Server-side includes? Not for me!
When I first started out as a web designer, I kept clear from the advice of senior designers and refused to venture into any form of coding that wasn’t standard HTML; If a file didn’t end with a .htm or .html, I wouldn’t go near it.
This, I found out later, was not only a significant limitation in my development as a web designer, but also cost me dearly in time and the patience of my clients.
One good example of my time wasting
I would use standard HTML (even then I avoided frames like the plague!) to create a menu system which would be repeated on every page of a website. If I needed to change a link or any other repetitive and consistent aspect of the design of the menu, I would need to open up each page and copying and paste the amended code…very time consuming.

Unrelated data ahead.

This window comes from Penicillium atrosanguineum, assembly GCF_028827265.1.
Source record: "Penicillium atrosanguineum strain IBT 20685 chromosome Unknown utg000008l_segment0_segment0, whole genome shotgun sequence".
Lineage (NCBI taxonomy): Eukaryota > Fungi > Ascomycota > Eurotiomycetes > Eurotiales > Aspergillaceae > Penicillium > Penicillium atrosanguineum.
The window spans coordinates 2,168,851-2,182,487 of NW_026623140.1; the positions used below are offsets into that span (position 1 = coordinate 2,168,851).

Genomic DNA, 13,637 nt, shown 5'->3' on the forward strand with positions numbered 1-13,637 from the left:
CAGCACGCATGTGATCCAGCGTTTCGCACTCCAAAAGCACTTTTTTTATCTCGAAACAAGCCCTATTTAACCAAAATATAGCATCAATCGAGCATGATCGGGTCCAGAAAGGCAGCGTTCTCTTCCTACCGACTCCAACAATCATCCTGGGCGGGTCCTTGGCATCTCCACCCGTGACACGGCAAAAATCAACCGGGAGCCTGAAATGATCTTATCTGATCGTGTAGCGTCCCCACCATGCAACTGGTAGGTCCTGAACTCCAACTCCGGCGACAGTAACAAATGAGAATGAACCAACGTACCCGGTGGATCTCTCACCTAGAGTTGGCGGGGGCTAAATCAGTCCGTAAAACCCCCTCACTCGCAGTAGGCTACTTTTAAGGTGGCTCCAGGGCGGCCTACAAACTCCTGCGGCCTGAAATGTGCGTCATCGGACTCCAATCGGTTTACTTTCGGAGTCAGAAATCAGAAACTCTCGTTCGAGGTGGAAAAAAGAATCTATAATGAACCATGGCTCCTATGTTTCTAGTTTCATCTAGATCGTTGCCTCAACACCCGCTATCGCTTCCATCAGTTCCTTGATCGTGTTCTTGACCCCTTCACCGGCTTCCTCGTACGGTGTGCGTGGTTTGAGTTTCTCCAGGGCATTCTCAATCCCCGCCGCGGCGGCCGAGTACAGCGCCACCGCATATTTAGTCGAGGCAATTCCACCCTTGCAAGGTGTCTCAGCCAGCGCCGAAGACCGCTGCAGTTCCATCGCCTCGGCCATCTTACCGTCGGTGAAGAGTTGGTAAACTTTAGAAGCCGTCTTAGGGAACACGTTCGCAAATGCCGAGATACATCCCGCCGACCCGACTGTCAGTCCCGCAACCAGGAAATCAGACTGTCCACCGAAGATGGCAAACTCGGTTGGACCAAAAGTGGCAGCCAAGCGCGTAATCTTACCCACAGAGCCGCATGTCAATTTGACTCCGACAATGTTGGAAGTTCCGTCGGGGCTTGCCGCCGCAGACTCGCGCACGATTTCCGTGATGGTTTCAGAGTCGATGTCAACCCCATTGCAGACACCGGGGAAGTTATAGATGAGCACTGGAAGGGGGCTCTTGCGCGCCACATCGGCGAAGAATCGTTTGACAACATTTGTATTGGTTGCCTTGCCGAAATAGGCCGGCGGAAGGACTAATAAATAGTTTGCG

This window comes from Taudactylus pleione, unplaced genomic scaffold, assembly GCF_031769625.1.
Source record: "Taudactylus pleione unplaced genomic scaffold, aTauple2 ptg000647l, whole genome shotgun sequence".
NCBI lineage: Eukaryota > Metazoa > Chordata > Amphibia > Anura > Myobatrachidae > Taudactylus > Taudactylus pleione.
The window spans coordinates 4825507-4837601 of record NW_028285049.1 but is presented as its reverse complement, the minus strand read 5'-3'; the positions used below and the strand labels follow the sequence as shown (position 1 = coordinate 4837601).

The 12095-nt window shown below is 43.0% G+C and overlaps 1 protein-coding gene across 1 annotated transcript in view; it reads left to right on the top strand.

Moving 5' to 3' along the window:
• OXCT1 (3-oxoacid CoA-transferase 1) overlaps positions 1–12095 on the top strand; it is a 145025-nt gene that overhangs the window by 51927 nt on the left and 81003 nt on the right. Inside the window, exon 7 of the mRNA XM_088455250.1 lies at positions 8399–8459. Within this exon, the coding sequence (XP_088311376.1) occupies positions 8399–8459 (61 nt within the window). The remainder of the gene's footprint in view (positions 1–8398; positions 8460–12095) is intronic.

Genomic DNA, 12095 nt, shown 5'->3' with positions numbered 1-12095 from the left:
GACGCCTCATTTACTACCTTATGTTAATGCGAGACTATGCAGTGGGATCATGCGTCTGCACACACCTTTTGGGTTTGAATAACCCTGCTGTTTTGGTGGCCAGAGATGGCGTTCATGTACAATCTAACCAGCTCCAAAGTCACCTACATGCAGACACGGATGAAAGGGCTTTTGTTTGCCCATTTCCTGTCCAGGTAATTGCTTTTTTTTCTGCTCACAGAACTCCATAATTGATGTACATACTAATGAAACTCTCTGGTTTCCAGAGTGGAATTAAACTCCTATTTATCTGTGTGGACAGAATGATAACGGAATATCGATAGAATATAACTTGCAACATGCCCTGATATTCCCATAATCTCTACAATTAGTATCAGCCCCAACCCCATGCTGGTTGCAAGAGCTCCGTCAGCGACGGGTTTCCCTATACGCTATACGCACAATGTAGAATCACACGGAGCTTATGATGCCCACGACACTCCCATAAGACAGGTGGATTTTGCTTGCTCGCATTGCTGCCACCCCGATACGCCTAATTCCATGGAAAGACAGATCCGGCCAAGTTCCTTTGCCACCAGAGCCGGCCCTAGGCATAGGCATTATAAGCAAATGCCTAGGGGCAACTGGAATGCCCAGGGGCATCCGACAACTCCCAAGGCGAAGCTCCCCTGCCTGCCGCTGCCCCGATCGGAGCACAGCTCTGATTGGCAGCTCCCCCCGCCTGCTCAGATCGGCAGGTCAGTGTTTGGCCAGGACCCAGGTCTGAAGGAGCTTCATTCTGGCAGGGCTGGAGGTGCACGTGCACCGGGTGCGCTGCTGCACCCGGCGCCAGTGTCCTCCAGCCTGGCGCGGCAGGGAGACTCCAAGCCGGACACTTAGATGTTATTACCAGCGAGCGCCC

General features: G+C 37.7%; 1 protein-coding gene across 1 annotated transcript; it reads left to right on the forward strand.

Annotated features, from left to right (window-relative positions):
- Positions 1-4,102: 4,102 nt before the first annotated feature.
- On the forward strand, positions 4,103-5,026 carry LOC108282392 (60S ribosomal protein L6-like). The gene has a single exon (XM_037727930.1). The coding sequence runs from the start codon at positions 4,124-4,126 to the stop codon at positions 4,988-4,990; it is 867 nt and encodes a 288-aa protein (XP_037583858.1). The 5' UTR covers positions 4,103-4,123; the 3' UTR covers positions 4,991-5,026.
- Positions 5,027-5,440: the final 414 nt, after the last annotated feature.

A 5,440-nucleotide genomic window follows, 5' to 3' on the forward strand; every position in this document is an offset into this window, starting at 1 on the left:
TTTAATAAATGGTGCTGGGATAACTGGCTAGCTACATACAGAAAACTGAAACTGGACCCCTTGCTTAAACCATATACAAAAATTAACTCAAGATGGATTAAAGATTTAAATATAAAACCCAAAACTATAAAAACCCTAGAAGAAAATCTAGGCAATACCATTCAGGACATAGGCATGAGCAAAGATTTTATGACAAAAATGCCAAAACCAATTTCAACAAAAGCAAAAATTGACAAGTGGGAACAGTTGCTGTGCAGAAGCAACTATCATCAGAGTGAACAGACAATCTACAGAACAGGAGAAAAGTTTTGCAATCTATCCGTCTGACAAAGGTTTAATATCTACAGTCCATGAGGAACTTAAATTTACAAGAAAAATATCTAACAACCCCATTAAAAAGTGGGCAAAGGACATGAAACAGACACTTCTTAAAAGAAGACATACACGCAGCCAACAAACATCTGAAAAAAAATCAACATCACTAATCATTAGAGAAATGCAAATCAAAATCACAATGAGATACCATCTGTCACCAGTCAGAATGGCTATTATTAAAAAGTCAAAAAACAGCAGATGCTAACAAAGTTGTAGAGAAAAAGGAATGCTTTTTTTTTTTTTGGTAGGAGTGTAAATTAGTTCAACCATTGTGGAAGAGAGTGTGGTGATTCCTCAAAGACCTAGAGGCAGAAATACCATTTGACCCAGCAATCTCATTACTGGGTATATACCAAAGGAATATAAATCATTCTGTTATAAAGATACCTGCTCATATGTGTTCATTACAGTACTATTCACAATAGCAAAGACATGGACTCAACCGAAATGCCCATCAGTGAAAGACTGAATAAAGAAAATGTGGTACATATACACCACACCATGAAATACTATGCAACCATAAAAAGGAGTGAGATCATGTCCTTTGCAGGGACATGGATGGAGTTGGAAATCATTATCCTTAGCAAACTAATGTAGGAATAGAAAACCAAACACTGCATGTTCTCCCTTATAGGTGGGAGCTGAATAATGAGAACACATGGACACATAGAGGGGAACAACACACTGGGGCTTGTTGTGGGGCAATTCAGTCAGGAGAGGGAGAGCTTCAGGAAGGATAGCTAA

To cut a long story short, I eventually swallowed my pride and learnt a little about an amazing language called PHP. All I needed to do to make a start was to save each page of a site with the .php extension instead of .html. I could then incorporate saving PHP code into that page.
This revolutionised the way in which I worked. For instance, instead of having to copy my menu system from page to page (repeating the same code over and over again), I created something called a php ‘Server-side include’ to ‘load’ a single file containing that menu code into each page.
PHP Include Example
include(“../menus/menu.html”) // this is the relative file location of my menu – no absolute addresses
As you can see from the above example, all I needed to do for each page is refer, via the include command in PHP, to an individual file stored at a specific location on my server. The contents of that file would then load itself into my page at the position it was called upon via the include command by the server. The other thing is ensure that the page holding this PHP code was as a .php file.